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Re: Texinfo help, please

From: David Kastrup
Subject: Re: Texinfo help, please
Date: Fri, 13 Jul 2012 09:48:01 +0200
User-agent: Gnus/5.13 (Gnus v5.13) Emacs/24.1.50 (gnu/linux)

Graham Percival <address@hidden> writes:

> On Fri, Jul 13, 2012 at 08:01:52AM +0200, David Kastrup wrote:
>> Graham Percival <address@hidden> writes:
>> > Sorry, I should have specified "absolutely no way to get ---
>> > without any mixing of content and layout commands".  I think we
>> > should minimize any layout-specific commands in our docs.
>> It's not like you could not put this into the @file macro.  It would
>> just mean that if TeX breaks before the file, the line above will be
>> short.  Which is what you stated you wanted.
> Huh, for some reason that completely slipped my mind.  Yes, that
> sounds ideal!

Nope, it will be ugly.  Since we are talking about a bad break and a
long name, it means that you first have a right-justified paragraph,
then a half line, then a line with a file name sticking out to the right
of the half line and followed by more material, then the rest of the
paragraph, all within the same grid of lines in constant distance, in a
single paragraph.

Butt-ugly.  It would be much better to put the file name separately in
@example or whatever.  Or not place it 1.5 lines into a paragraph.
Really.  Why do you insist on half-baked uglinesses when nobody could
tell the difference when light rewrite puts the file name in a place
where it does not cause problems?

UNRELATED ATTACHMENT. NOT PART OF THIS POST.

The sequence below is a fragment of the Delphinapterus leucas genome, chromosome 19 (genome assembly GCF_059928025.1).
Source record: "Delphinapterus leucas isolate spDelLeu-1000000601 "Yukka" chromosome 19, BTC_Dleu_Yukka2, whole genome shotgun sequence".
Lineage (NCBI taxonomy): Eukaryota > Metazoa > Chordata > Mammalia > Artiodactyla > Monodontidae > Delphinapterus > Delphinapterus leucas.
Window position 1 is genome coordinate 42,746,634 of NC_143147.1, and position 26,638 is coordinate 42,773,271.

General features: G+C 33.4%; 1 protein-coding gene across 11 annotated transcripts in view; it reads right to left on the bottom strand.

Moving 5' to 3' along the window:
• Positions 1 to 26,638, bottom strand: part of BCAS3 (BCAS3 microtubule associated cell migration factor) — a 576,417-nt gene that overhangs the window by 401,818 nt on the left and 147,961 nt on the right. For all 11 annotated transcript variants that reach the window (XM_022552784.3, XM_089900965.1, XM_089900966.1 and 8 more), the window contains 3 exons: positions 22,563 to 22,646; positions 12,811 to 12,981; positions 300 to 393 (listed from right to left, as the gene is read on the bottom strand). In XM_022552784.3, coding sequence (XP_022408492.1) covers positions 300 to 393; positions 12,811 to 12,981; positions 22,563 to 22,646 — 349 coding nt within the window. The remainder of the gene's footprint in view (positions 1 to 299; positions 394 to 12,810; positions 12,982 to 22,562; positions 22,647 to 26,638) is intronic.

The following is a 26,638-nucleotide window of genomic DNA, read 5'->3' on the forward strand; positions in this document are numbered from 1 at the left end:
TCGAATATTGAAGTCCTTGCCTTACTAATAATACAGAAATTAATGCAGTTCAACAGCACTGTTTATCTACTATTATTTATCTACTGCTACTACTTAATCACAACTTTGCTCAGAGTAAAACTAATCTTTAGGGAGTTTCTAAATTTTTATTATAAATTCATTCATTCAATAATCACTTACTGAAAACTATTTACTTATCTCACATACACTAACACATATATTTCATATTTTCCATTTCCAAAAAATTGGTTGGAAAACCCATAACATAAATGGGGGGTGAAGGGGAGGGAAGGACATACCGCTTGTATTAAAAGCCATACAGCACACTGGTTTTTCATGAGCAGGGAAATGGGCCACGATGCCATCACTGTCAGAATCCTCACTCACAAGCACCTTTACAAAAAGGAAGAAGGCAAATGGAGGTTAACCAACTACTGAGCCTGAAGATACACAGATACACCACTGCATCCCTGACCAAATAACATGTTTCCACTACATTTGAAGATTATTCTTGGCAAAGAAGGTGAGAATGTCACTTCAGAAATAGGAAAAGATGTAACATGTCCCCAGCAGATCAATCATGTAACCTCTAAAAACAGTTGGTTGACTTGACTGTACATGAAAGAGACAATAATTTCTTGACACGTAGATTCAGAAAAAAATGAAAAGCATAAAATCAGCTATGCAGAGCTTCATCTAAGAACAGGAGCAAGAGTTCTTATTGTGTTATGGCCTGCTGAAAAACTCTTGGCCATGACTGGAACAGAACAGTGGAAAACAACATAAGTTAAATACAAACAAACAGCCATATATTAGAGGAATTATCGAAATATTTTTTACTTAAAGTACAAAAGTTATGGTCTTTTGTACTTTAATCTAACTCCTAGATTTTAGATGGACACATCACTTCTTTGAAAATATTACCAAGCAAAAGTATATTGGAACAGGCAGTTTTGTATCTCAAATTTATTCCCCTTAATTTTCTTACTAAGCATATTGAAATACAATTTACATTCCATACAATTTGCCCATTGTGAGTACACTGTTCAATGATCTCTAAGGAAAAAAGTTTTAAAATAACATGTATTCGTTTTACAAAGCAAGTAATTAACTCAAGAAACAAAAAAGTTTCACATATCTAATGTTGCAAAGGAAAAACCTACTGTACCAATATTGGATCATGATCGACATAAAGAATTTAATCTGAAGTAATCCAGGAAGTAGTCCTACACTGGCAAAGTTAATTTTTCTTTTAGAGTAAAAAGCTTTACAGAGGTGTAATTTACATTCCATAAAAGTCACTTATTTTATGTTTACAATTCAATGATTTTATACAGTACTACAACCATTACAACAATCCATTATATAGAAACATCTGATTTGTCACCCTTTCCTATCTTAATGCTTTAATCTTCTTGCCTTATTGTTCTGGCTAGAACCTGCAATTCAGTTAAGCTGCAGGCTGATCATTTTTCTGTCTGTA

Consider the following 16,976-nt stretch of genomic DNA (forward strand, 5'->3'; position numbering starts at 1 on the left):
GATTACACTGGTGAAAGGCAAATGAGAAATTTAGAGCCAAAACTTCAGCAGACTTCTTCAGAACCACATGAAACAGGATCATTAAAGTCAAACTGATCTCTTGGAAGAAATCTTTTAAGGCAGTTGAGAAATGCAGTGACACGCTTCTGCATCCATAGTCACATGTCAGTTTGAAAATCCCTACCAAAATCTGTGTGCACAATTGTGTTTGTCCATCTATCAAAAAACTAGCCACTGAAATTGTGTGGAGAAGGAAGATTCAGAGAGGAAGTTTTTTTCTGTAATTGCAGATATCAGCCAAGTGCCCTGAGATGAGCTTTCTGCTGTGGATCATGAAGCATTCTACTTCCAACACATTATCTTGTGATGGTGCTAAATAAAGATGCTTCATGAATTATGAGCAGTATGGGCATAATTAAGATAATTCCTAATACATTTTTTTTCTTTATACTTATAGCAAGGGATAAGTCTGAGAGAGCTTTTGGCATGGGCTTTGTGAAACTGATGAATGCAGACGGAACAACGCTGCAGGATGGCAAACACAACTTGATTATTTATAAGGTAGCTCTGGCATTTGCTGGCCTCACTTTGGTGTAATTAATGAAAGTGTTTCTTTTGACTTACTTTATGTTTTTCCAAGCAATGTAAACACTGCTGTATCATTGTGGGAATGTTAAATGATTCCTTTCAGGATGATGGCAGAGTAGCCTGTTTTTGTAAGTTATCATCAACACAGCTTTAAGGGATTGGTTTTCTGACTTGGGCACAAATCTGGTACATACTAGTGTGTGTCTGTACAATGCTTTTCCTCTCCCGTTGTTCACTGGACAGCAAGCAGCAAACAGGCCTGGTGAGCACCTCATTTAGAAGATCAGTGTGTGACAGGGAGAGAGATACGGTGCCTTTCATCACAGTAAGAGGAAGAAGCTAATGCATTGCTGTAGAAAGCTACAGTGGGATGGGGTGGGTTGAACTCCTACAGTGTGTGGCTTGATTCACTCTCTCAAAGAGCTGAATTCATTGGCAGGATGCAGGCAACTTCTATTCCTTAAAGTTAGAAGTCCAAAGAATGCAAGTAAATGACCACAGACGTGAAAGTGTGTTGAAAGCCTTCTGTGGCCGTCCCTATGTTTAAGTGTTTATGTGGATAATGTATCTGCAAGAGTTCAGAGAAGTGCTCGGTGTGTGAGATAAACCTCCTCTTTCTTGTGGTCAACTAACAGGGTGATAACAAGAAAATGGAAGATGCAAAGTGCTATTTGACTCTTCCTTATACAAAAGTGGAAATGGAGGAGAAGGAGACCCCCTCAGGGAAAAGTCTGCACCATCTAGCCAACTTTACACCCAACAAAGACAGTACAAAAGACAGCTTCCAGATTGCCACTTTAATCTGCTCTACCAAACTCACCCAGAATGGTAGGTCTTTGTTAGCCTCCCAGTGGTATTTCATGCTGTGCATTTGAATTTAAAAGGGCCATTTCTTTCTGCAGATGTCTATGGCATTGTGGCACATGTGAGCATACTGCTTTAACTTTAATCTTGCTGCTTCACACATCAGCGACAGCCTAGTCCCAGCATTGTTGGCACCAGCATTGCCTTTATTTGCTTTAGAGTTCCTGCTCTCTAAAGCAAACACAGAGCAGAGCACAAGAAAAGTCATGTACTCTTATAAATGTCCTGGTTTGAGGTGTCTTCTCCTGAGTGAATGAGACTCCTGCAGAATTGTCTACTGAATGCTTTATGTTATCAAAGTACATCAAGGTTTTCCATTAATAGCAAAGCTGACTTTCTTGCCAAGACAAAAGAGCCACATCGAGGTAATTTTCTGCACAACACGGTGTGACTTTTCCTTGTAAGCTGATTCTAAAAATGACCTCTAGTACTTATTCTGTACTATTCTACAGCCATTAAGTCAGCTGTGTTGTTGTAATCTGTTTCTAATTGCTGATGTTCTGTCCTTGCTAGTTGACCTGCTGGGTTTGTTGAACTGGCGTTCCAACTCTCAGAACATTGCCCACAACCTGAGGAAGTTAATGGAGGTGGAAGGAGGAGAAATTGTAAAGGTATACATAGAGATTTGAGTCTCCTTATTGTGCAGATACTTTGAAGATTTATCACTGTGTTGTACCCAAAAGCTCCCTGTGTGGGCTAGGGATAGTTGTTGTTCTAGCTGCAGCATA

Computers can't do magic, typesetting can't do magic.  Deal with it by
don't asking them for it rather than trying to invent complex schemes
for marginally reducing the awfulness of the result for an imprudent

> (at least as far as my desires for the docs go, but others may
> prefer the docs to look another way.  Anybody object?)

Yes.  I am not interested in picking among awful choices.  Yes, this
means proofreading.  That's what the warnings and black rectangles are
intended for.

> Acknowledged.  I meant no insult by searching around on my own;
> it's just that "consider rewriting the sentence" seemed like such
> a sub-optimal answer that I wanted to check other sources.

How about Knuth's TeXbook?  He does not tell a different story.

I find the following quotations

    When the author objects to [a hyphenation]\/
    he should be asked to add or cancel or substitute
    a word or words that will prevent the breakage.
    Authors who insist on even spacing always,
    with sightly divisions always,
    do not clearly understand the rigidity of types.
    \author T. L. ^{DE VINNE}, {\sl Correct Composition\/} (1901) % p138, p206


    In reprinting his own works, whenever [William ^{Morris}]\/
    found a line that justified awkwardly, he altered the wording
    solely for the sake of making it look well in print.
    When a proof has been sent me with two or three
    lines so widely spaced as to make a grey band across the page,
    I have often rewritten the passage so as to fill up the lines better;
    but I am sorry to say that my object has generally been so little
    understood that the compositor has spoilt all the rest
    of the paragraph instead of mending his former bad work.
    \author GEORGE BERNARD ^{SHAW}, in {\sl The Dolphin\/} (1940) % v4 p80

While he does not explicitly write it in the TeXbook, in some
publication or talk or informal discussion he mentioned that he did
rewrite some material, partly several times, to make it fit the
constraints of format and paper.

>> > Anyway, my current understanding is that there are three realistic
>> > options:
>> >
>> > 1)
>> > ----------- linewidth ------
>> > from    some     kind     of
>> > emergency-stretch-tweak
>> > ----------- linewidth ------
>> With the stretch consolidated over several lines usually.
> ah, I hadn't realized that.

If TeX considers a line "infinitely bad", it will prefer one really
awful infinitely bad line over several not so awful ones.  But other
than that, it tries to employ the whole paragraph for making things

David Kastrup

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